Cobb COVID-19 cases spike into high community transmission territory

coronavirus under electron microscopeCoronavirus under electron microscope (image by Felipe Esquivel Reed, licensed under CC-SA 4.0)

After dropping steadily for a few months, Cobb County is back in the danger zone of “high community transmission,” of COVID-19 according to figures on the Cobb & Douglas Public Health website.

As of Saturday morning, the 2-week average of cases per 100,000 of population in Cobb County stands at 267, more than twice the 100 per 100,000 that is the threshold of high community transmission.

The recent rise has been steep and striking. Dr. Janet Memark, the District Health Director for Cobb & Douglas Public Health sounded a warning at the July 13 meeting of the Cobb County Board of Commissioners, when cases reached 75 per 100,000.

Statewide and national surge in COVID-19

Cobb’s spike in COVID-19 cases plays out against the backdrop of a surge at the state and national levels.

According to a press release issued Friday by the Georgia Department of Public Health there has been a 204 percent increase in cases in Georgia.

The press release attributes this to the now-rampant Delta variant, and urges that residents get vaccinated.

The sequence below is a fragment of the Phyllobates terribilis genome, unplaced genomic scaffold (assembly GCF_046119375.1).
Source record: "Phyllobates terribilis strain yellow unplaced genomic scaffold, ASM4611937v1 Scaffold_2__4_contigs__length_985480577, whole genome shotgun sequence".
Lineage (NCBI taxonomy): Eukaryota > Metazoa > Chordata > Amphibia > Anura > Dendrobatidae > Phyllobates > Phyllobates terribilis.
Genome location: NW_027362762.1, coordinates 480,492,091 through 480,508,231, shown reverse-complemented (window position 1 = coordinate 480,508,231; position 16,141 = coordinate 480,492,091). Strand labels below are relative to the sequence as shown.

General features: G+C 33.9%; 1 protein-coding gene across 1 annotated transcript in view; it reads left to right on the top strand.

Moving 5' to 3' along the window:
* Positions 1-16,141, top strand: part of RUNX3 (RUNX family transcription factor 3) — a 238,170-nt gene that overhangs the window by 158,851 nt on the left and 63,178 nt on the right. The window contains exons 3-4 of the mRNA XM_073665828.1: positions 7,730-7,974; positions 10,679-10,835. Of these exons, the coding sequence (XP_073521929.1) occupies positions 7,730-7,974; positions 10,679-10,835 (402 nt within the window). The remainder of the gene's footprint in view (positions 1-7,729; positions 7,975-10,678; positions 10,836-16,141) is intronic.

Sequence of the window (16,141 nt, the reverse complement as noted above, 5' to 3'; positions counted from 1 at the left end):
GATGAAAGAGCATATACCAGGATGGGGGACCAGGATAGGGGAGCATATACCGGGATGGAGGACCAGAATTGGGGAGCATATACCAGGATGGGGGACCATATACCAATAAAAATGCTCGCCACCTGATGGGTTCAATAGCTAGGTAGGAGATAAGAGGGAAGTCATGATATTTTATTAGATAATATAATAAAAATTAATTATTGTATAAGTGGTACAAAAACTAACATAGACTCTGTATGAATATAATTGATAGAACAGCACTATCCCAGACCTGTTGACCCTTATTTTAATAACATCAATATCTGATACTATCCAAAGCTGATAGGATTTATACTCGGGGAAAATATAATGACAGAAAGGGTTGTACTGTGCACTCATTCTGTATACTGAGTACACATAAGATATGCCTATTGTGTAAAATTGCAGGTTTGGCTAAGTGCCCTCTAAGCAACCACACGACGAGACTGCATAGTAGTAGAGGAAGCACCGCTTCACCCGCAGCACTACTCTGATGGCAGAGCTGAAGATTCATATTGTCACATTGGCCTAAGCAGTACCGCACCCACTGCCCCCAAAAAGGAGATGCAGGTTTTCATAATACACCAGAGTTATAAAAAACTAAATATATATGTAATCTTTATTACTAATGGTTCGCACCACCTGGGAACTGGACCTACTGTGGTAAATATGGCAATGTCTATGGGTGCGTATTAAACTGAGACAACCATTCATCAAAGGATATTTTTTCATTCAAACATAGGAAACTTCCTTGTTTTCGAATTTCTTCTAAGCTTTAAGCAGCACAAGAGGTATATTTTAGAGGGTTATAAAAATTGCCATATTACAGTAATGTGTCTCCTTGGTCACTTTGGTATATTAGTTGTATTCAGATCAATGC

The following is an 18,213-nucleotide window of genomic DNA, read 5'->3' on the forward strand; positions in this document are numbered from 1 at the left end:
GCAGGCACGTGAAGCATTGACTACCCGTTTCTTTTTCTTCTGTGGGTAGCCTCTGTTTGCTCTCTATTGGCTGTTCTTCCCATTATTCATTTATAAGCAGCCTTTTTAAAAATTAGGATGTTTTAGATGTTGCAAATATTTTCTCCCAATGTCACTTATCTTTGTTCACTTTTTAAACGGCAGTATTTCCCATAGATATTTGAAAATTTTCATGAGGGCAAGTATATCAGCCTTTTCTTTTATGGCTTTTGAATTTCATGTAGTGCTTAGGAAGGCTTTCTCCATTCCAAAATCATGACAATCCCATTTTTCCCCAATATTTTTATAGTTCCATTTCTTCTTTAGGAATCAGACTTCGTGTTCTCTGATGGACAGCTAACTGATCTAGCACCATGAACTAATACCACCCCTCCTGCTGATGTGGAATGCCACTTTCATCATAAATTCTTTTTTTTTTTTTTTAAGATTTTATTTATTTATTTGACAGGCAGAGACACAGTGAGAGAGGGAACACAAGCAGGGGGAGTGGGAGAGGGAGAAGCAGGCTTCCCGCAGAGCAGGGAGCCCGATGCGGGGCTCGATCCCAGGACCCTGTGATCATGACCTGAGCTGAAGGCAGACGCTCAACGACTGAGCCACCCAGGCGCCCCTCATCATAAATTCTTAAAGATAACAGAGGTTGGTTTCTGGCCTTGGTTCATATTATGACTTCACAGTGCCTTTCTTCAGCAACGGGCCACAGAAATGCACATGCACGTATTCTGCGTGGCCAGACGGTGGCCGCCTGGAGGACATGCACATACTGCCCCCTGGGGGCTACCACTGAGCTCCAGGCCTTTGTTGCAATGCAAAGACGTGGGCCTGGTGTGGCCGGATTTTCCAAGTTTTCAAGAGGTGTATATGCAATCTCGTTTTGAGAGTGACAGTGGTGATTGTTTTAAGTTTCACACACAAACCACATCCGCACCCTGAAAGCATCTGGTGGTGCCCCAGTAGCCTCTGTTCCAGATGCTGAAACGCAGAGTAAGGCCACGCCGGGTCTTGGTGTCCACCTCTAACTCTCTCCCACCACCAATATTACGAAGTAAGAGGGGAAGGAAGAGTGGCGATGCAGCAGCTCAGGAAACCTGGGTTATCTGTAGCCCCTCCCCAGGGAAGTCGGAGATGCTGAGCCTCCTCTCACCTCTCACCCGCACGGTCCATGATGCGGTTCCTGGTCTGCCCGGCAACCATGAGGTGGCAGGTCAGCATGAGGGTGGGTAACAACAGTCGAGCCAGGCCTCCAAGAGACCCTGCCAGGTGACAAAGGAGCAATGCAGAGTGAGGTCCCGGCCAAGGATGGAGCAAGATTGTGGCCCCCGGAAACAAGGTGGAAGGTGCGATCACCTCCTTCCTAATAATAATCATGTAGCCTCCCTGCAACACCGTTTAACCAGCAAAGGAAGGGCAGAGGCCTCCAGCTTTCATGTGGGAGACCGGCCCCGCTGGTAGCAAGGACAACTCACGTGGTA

The press release states:

The COVID case rate in Georgia has increased 204% over the last 14-day period.Yesterday new cases totaled 4,612 –the highest daily number since mid-February. Hospitalizations have increased by about 50% in the last 14 days, and deaths have increased by about 18% in the same period. Vaccination has stalled statewide and only 40% of Georgians are fully vaccinated.

The Centers for Disease Control and Prevention (CDC) estimates the Delta variant accounts for 78% of new COVID cases in Georgia, making vaccination more urgent than ever. The Delta variant spreads more than twice as easily from one person to another, compared with earlier strains. The highest spread of cases and severe outcomes are happening in places with low vaccination rates, and virtually all hospitalizations and deaths continue to be among the unvaccinated.

“Unfortunately, we can expect COVID numbers to keep growing. People who are unvaccinated or skip their second dose of vaccine are targets for infection,” Kathleen E. Toomey, M.D., M.P.H., commissioner of the Georgia Department of Public Health said in the press release. “Getting vaccinated is the best way to prevent the spread of COVID-19 and the Delta variant. High vaccination coverage will reduce spread of the virus in your community and elsewhere, and help prevent new variants from emerging.”

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